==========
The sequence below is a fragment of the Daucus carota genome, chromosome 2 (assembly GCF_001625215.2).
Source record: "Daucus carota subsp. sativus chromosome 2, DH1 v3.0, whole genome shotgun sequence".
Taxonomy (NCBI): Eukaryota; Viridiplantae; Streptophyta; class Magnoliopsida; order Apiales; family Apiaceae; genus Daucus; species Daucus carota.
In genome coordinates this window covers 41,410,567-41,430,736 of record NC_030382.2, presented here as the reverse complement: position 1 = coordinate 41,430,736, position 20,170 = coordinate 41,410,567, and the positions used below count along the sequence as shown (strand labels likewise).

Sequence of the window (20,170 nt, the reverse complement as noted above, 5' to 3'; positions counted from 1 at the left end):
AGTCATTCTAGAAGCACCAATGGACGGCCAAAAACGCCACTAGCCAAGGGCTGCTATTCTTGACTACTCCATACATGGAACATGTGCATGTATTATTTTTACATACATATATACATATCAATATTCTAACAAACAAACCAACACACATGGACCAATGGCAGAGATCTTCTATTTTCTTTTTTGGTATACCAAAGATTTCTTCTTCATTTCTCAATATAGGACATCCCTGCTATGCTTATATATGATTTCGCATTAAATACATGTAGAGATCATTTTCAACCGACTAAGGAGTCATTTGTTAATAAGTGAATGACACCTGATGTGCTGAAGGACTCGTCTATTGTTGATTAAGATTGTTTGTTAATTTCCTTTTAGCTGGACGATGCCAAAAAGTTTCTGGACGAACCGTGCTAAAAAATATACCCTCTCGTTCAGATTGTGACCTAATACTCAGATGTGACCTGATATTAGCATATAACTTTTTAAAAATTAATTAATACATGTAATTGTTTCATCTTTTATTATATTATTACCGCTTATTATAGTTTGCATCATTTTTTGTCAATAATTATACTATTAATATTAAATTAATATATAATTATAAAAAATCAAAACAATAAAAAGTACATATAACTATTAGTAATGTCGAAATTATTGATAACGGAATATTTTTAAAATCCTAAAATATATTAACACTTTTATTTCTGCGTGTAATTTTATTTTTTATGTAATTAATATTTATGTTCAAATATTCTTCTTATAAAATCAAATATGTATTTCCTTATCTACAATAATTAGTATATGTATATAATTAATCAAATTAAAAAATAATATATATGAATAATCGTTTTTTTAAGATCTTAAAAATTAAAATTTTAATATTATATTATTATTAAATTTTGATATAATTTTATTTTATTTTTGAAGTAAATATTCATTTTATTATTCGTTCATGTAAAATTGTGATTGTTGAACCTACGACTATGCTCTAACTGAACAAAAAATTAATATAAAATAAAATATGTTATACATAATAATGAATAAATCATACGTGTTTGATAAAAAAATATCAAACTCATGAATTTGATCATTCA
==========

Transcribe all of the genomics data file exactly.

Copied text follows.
The sequence below is a fragment of the Daucus carota genome, chromosome 2 (assembly GCF_001625215.2).
Source record: "Daucus carota subsp. sativus chromosome 2, DH1 v3.0, whole genome shotgun sequence".
Taxonomy (NCBI): Eukaryota; Viridiplantae; Streptophyta; class Magnoliopsida; order Apiales; family Apiaceae; genus Daucus; species Daucus carota.
In genome coordinates this window covers 41,410,567-41,430,736 of record NC_030382.2, presented here as the reverse complement: position 1 = coordinate 41,430,736, position 20,170 = coordinate 41,410,567, and the positions used below count along the sequence as shown (strand labels likewise).

Sequence of the window (20,170 nt, the reverse complement as noted above, 5' to 3'; positions counted from 1 at the left end):
AGTCATTCTAGAAGCACCAATGGACGGCCAAAAACGCCACTAGCCAAGGGCTGCTATTCTTGACTACTCCATACATGGAACATGTGCATGTATTATTTTTACATACATATATACATATCAATATTCTAACAAACAAACCAACACACATGGACCAATGGCAGAGATCTTCTATTTTCTTTTTTGGTATACCAAAGATTTCTTCTTCATTTCTCAATATAGGACATCCCTGCTATGCTTATATATGATTTCGCATTAAATACATGTAGAGATCATTTTCAACCGACTAAGGAGTCATTTGTTAATAAGTGAATGACACCTGATGTGCTGAAGGACTCGTCTATTGTTGATTAAGATTGTTTGTTAATTTCCTTTTAGCTGGACGATGCCAAAAAGTTTCTGGACGAACCGTGCTAAAAAATATACCCTCTCGTTCAGATTGTGACCTAATACTCAGATGTGACCTGATATTAGCATATAACTTTTTAAAAATTAATTAATACATGTAATTGTTTCATCTTTTATTATATTATTACCGCTTATTATAGTTTGCATCATTTTTTGTCAATAATTATACTATTAATATTAAATTAATATATAATTATAAAAAATCAAAACAATAAAAAGTACATATAACTATTAGTAATGTCGAAATTATTGATAACGGAATATTTTTAAAATCCTAAAATATATTAACACTTTTATTTCTGCGTGTAATTTTATTTTTTATGTAATTAATATTTATGTTCAAATATTCTTCTTATAAAATCAAATATGTATTTCCTTATCTACAATAATTAGTATATGTATATAATTAATCAAATTAAAAAATAATATATATGAATAATCGTTTTTTTAAGATCTTAAAAATTAAAATTTTAATATTATATTATTATTAAATTTTGATATAATTTTATTTTATTTTTGAAGTAAATATTCATTTTATTATTCGTTCATGTAAAATTGTGATTGTTGAACCTACGACTATGCTCTAACTGAACAAAAAATTAATATAAAATAAAATATGTTATACATAATAATGAATAAATCATACGTGTTTGATAAAAAAATATCAAACTCATGAATTTGATCATTCA